I’m not the only one who’s sick of the shallow “content marketing” ploys, the scammy snake-oil marketing techniques ported over to the online world, and the guru lifestyle bullshit. I’ve studied them and I know what they are. Hell, I’ve even studied the mind control techniques that cult leaders and dictators use. Why? Because knowing how you can be manipulated helps you defend against it. It also helps you understand if what you’re doing is the right thing or not.
Perhaps you, too, have looked into learning how to market your business only to realize that most of it encourages you to act in ways that go against your own principles.
You still need business! You still need to sell whatever it is you’re selling. You still have to pay your bills and put your kids through school and all that other stuff. Can you do it without selling your soul? Can you do it without getting wrapped up in some kind of embarrassing pseudo-mystical bullshit you don’t believe in just because you want to be ethical? Can you say “abundance consciousness,” anyone? Don’t make me gag.
I think you can sell your stuff without selling your soul. I sure hope so, because that’s exactly what I’m going to try like hell to show you how to do, here on Remarkablogger. And blogging (which, remember, changes you for the better) is the cornerstone of it all.
It’s time to go deeper
When I bring up these issues in conversation with people around the web, I feel the raw hunger people have for something real and something deeper than what they’re getting is primal. They want it and they’re not getting it. They are promised it but everywhere they turn, the promise is a bait-and-switch for yet another (more expensive) option (this time we have the real secrets!).
It’s like we’re drowning in the shallow end of the pool.
I say it’s time to go deeper. To educate, not manipulate. That’s my main goal on Remarkablogger.
I hope you’ll join me.
The best way to stay updated on the content I’m producing is to get on my email list. If you feel you haven’t yet seen enough of my content to make that decision, take your time. The form for the list will be on every page of the site.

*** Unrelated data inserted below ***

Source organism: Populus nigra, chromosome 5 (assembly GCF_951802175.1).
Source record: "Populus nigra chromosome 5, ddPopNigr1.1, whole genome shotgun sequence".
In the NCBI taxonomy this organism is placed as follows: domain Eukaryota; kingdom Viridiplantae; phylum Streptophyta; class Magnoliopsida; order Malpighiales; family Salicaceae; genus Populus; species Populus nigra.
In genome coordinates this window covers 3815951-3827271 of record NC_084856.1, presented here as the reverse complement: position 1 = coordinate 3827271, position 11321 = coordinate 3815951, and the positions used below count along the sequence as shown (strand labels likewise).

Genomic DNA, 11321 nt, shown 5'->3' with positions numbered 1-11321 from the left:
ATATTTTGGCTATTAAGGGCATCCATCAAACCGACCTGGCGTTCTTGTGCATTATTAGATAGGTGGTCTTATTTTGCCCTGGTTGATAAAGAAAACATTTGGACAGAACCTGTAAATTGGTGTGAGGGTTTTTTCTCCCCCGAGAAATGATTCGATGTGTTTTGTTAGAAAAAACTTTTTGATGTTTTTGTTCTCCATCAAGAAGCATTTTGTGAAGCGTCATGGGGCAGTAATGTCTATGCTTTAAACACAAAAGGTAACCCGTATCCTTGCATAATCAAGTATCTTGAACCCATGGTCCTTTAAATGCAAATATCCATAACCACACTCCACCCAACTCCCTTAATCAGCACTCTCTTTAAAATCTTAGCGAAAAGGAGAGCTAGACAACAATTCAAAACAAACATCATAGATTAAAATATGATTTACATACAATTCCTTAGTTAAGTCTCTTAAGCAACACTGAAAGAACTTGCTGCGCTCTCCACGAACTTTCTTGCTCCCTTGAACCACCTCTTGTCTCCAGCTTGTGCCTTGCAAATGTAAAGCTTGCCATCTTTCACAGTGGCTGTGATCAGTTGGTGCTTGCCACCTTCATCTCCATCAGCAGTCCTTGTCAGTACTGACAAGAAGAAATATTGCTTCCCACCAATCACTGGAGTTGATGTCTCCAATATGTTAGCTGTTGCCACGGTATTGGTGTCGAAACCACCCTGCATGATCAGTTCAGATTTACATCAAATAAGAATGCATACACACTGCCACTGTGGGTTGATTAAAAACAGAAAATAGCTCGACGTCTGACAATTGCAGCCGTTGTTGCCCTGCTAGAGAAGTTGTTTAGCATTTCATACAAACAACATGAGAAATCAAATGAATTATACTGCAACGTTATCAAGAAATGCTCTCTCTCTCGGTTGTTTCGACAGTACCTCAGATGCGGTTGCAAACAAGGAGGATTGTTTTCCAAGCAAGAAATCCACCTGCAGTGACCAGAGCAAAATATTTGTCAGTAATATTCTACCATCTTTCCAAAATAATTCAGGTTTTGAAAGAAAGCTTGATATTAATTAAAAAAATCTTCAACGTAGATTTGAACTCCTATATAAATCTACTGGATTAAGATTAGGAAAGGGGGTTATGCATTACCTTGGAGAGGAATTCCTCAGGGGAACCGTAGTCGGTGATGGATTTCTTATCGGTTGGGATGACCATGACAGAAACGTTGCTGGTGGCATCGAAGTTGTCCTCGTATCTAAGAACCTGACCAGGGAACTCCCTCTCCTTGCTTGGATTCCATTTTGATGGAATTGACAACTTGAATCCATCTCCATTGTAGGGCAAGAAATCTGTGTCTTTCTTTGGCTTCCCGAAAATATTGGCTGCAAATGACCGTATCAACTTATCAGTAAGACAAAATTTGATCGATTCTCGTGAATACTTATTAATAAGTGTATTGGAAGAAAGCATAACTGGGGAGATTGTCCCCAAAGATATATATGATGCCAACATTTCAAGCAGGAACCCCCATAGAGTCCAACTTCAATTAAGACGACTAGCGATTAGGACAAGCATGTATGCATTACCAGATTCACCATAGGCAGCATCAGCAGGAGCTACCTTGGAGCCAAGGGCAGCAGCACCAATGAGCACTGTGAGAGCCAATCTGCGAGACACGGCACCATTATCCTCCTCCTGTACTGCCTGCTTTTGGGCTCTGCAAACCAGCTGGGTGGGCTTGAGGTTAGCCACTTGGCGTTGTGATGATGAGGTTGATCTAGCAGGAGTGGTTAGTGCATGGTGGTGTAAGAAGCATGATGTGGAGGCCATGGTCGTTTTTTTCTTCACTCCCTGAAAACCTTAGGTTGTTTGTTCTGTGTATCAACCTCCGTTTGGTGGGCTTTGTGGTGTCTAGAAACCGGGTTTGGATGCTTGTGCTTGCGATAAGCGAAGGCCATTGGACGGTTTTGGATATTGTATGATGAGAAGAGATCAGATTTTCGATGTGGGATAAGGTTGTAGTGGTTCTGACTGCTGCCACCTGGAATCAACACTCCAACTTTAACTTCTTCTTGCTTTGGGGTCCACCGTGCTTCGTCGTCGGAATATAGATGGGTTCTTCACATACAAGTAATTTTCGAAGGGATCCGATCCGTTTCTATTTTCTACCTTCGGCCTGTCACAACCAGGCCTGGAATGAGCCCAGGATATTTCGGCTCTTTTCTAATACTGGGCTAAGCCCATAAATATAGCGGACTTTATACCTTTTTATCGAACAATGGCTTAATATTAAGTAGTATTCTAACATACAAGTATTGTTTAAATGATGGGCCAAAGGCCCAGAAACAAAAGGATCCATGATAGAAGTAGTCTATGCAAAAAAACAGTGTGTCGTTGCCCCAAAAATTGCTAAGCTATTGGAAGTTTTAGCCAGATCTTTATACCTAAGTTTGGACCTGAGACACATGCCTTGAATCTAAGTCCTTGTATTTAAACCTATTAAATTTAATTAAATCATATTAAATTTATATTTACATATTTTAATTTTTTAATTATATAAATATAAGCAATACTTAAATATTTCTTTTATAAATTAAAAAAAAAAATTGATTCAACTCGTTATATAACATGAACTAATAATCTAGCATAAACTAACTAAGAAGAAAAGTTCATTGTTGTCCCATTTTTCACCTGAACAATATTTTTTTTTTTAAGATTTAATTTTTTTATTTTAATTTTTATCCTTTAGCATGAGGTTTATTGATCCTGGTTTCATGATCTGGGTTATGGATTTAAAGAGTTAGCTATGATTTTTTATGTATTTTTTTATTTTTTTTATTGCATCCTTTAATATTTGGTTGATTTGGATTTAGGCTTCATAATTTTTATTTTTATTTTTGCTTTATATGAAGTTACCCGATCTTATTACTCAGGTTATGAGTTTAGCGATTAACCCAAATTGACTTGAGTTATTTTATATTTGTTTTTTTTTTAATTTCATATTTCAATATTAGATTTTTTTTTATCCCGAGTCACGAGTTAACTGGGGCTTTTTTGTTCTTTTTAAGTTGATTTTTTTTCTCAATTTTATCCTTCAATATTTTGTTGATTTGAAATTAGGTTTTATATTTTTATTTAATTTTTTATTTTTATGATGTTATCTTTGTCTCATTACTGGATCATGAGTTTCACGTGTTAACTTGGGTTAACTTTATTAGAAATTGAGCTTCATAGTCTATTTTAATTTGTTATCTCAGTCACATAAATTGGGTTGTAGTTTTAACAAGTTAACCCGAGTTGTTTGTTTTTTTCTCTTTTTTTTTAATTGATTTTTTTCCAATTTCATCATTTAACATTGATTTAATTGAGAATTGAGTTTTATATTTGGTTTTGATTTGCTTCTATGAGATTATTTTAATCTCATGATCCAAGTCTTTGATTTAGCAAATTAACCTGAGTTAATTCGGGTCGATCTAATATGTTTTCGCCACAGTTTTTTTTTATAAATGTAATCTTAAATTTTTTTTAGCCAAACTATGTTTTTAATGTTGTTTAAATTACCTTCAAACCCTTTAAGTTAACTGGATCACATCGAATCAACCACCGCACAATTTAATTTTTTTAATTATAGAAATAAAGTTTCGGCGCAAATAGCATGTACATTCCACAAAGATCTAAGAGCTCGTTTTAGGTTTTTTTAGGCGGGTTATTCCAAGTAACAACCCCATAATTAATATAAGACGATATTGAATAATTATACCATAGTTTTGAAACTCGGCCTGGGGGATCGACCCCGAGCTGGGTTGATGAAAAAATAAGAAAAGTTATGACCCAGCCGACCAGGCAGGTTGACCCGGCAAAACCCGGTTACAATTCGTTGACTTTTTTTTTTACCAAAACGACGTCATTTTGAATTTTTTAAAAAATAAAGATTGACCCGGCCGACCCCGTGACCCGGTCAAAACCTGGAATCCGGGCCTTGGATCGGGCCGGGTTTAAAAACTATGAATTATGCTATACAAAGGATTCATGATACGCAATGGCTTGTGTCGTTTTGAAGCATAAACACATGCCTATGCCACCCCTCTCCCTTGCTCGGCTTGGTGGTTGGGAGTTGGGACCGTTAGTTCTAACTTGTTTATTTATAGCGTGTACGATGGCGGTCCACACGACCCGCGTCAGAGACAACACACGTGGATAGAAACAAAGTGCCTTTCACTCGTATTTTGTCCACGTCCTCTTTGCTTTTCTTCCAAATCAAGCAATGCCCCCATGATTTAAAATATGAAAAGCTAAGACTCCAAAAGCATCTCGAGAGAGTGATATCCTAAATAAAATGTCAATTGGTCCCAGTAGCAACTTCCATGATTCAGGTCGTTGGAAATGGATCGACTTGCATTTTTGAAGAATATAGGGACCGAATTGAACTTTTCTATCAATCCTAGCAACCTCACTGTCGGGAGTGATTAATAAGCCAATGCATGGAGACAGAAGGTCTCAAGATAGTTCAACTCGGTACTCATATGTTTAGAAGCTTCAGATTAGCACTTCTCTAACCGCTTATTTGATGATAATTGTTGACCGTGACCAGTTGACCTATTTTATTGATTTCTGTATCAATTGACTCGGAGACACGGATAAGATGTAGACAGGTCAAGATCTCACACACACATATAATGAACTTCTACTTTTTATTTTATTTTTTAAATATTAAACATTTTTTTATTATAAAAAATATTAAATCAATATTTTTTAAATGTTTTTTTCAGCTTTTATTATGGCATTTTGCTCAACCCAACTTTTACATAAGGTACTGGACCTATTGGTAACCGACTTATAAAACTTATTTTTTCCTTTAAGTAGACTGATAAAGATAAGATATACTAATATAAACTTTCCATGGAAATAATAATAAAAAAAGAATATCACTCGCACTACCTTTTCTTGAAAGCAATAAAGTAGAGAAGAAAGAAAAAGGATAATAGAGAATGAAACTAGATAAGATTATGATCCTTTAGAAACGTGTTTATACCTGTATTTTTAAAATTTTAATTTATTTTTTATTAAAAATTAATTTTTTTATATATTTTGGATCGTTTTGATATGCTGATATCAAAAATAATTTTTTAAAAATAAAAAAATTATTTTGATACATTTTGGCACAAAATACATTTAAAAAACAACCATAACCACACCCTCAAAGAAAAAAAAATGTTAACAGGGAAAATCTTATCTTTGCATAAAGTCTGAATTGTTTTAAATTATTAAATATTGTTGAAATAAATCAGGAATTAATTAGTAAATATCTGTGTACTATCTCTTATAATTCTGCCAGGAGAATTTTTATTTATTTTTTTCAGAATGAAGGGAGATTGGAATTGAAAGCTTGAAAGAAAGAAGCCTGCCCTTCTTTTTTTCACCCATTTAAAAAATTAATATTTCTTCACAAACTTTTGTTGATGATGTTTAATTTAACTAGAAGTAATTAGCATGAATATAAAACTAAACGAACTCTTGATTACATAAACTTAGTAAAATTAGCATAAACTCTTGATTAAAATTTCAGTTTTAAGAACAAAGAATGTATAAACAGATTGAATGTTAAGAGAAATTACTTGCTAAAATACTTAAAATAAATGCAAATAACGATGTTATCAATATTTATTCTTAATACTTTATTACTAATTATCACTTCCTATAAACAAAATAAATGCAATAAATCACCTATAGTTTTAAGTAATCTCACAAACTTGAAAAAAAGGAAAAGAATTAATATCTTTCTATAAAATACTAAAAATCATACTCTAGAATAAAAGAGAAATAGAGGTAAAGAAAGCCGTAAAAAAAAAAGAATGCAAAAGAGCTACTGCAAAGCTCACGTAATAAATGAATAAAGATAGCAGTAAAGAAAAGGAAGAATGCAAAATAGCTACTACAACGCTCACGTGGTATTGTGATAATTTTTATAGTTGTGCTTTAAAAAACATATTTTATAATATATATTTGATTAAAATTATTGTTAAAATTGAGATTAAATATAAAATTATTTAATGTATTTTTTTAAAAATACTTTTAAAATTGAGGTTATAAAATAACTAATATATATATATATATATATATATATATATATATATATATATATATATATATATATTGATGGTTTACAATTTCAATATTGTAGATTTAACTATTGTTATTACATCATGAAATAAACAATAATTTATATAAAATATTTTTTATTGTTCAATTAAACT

I use my email list to notify you when I publish a new post. But more than that, I also use it to—gasp!—email you. As in: I may want to see what you think about something. I may have an offer you’ll like, such as an ebook or really useful software that makes your life as a blogger easier. Most of these things will be free, but not all of them. These are in the minority and as helpful to you as possible because my primary goal is education, not money… it’s just that not everything can be free. I’m very up-front about this.
Email is a very personal thing, which is why we guard access to our inboxes so carefully. If you’re willing to risk allowing me in your inbox, I will do everything I can to gain and keep your trust and respect. You’re always welcome to reply to any email I send. I absolutely love having these conversations. Your questions, suggestions, and even complaints are all very welcome. You are my “people” (sorry, but I just hate the word tribe anymore) and I can’t get enough of you!
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About Michael Martine
I’ve always been a forward-looking person. In the 90s when the internet became a thing anyone could use, I was all over it. I learned HTML and how to make websites. A funny thing happened: in learning about website design I couldn’t help but learn about marketing, since that’s the purpose of most websites. I’ve always had a tremendous fascination with advertising and marketing, so this was a natural fit.
In the late 90s blogging burst upon the scene and I jumped right in, because it looked like so much fun: a personal publishing platform you managed completely over the web? Hell and yes, sign me up. I joined Blogger back before it was owned by Google (trivia point: the guy who founded Blogger also founded Twitter).
I created a blog called Google Video of the Day which was exactly what it sounded like, but get this: there was no YouTube then. There were no easy embedding codes to copy and paste. It was all a very hands-on labor of love. I had to download screenshots of the videos and then upload them as images in the posts, which linked back to the video page. The idea was to find the absolute weirdest, mind-blowing or funny stuff I could and post that, and write snarky comments about it. After a while, I had over 6,000 subscribers and was making anywhere from $200 – $400/mo. in AdSense.
Then I started a new career path as a computer software trainer (actually, it was people I trained… ha ha). I did that for over ten years and it taught me a hell of a lot about how to explain technology to people in plain English (ever try to teach an old lady how to use Windows? or the internet?).
During this time I began to hunger for something better. Something more free and independent. So I started Remarkablogger (the name was inspired by this Seth Godin speech on being remarkable) and began building up a blog consulting business on the side. Well, soon, the “side” became the “main.” Between Remarkablogger and my job, I was working 60 – 80 hours a week. The income from blog consulting was set to eclipse my regular job so I knew the time had come to say goodbye to the 9 -5.
It’s been a hell of a ride since! And I’m still having fun and I wouldn’t trade it back for a regular job again, ever.